definitive study of women in NYC (1993), 14,290 samples
Blood of “breast cancer patients contained 35 percent more DDE than that of healthy women.”

“women with the highest DDE levels are four times more likely to have breast cancer.”

Eric Dewailly study in Quebec,

“when Dewailly restricted his comparison to estrogen-receptor positive tumors (that is, tumors sensitive to the presence of estrogen), the difference became more striking: DDE levels were substantially higher in women with estrogen receptor positive cancers than in women of the control group.
(Pp. 11-12)


“women born in the US between 1947 and 1958 ...have almost three times the rates of breast cancer than their great grandmothers did when they were the same age.”

p. 13.

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2 silence


Breast cancer robs women of 20 years of their life expectancy in the US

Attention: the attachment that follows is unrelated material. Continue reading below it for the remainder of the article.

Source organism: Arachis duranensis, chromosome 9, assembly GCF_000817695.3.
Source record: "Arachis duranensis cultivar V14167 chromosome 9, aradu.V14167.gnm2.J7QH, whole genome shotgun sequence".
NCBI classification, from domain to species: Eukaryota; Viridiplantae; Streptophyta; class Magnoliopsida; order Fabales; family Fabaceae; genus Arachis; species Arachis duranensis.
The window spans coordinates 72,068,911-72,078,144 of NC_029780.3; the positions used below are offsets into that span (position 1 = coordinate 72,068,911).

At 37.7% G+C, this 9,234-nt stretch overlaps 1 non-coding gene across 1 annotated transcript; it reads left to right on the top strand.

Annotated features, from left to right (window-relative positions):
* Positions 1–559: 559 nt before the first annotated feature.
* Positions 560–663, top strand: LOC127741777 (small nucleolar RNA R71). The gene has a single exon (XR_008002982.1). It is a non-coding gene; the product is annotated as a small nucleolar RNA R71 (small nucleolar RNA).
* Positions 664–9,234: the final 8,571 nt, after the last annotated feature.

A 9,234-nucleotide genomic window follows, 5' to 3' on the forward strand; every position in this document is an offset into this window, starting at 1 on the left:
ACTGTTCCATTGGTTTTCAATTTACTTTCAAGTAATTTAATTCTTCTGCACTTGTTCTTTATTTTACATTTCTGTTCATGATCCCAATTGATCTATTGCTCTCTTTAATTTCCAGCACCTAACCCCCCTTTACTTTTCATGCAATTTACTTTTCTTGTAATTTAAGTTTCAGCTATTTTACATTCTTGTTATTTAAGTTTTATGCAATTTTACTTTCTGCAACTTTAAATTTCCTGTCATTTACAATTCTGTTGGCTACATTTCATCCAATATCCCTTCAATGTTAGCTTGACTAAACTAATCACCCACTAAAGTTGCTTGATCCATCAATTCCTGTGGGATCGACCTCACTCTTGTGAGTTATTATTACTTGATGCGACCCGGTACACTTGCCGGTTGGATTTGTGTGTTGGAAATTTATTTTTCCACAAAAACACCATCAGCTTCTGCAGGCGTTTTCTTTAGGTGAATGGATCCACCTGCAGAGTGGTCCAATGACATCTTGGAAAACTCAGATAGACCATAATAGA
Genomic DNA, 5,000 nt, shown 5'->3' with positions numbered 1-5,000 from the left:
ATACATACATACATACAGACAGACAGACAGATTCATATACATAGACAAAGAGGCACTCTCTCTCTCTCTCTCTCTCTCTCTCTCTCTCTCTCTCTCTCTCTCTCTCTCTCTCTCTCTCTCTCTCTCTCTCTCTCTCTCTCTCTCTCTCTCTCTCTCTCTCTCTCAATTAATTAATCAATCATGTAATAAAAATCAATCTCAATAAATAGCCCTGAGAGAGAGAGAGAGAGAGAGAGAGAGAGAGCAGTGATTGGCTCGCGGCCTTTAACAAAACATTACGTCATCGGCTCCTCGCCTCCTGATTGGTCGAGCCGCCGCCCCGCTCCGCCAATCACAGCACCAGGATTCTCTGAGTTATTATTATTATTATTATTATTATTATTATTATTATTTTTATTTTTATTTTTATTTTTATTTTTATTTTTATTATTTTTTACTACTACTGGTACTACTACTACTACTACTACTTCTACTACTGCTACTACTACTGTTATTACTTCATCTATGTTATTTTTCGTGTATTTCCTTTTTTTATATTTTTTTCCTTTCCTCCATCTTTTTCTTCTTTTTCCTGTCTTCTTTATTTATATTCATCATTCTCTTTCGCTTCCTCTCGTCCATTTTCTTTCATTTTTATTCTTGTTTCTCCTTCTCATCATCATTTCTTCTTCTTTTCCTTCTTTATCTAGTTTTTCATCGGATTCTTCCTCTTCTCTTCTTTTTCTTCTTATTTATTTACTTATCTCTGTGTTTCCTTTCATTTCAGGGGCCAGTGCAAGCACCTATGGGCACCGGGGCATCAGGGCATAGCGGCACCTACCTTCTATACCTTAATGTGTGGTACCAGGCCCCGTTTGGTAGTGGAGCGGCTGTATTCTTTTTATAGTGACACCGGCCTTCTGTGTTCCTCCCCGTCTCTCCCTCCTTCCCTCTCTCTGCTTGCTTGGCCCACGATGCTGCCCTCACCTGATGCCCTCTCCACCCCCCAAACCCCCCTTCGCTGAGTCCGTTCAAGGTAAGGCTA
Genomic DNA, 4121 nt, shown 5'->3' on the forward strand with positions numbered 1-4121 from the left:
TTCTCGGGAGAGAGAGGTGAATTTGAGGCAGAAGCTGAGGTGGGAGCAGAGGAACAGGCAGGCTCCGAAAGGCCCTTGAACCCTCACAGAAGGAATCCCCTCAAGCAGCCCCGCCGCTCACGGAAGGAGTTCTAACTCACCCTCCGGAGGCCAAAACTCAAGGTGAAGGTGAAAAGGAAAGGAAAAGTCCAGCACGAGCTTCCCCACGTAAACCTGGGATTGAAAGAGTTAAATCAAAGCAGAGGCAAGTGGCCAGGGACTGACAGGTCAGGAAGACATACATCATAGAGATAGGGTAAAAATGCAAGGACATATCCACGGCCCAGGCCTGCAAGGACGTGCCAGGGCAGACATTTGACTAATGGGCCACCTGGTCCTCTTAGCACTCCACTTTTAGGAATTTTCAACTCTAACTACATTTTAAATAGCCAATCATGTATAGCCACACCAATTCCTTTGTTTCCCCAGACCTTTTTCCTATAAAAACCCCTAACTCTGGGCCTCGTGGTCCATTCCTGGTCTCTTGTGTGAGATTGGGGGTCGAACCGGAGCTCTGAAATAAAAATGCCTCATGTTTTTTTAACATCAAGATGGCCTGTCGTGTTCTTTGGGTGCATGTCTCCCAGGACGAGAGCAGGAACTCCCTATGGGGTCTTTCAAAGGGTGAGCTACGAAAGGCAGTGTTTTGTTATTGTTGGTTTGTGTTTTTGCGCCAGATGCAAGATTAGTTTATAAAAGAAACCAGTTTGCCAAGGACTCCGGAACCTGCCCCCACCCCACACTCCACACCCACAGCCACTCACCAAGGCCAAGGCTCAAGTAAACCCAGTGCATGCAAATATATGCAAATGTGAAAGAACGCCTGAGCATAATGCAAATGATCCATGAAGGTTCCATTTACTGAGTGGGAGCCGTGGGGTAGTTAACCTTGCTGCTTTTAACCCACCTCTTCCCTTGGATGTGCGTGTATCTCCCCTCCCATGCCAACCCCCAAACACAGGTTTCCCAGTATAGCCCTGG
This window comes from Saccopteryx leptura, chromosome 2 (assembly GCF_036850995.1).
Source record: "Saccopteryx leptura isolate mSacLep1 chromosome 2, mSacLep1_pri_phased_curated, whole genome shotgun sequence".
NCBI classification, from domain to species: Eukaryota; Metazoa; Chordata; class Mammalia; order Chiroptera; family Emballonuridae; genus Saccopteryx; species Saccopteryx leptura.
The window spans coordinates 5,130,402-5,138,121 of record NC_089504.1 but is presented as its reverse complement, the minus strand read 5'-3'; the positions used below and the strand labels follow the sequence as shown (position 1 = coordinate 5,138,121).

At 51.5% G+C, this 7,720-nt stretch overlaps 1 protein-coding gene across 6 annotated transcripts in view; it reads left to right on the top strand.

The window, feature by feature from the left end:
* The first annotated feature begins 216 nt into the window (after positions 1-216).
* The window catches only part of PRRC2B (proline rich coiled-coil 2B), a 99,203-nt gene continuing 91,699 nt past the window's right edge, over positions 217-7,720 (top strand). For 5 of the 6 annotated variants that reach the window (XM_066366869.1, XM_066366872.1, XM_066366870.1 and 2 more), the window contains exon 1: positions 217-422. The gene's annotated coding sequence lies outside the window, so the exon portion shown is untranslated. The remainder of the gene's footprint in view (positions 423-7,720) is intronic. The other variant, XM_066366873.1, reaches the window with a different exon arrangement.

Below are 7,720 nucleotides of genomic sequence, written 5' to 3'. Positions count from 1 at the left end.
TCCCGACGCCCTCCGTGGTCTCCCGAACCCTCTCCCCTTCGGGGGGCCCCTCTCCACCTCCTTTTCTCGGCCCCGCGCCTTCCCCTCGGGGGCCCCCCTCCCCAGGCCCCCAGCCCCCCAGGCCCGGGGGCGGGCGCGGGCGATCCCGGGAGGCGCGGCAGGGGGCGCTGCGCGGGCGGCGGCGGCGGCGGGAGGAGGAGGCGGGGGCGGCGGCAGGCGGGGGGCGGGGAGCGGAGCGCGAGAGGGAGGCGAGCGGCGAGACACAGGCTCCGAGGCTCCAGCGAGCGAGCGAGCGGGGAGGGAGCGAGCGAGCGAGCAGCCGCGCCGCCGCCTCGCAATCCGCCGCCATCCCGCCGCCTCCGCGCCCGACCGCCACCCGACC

Review of Silent Spring and Rachel Carson’s private papers


her friend Jeanni Marshall and her rare spinal cancer.

Both Sandra and she became cancer patients in their twenties!


Rachel Carson and Breast Cancer


on the role of evidence and sufficiency of the data

“Like the assembling of a prehistoric animal’s skeleton, this careful piecing together of evidence can never furnish final or absolute answers. There will always be a few missing parts, first because experimenting on human beings is not, thankfully, considered ethically acceptable. Human carcinogens must, therefore be identified through inference.”

“Another reason for scientific uncertainty is that the widespread introduction of suspected chemical carcinogens into the human environment is itself a kind of uncontrolled experiment. There remains no unexposed control population to whom cancer rates of exposed people can be compared.”

more on the character of science and causality

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Overview | Themes | Contents | Identity | Summary | Compounds | steps in cancer | nitrogen | food | a River | What health is | Focusline

3 time

"Time is like a river made up of the events which happen, and its current is strong; no sooner does anything appear than it is swept away, and another comes in its place, and will be swept away too."

Marcus Aurelius, [Meditations IV, p. 43]

"and time enough"

"Time is but a stream I go fishing in."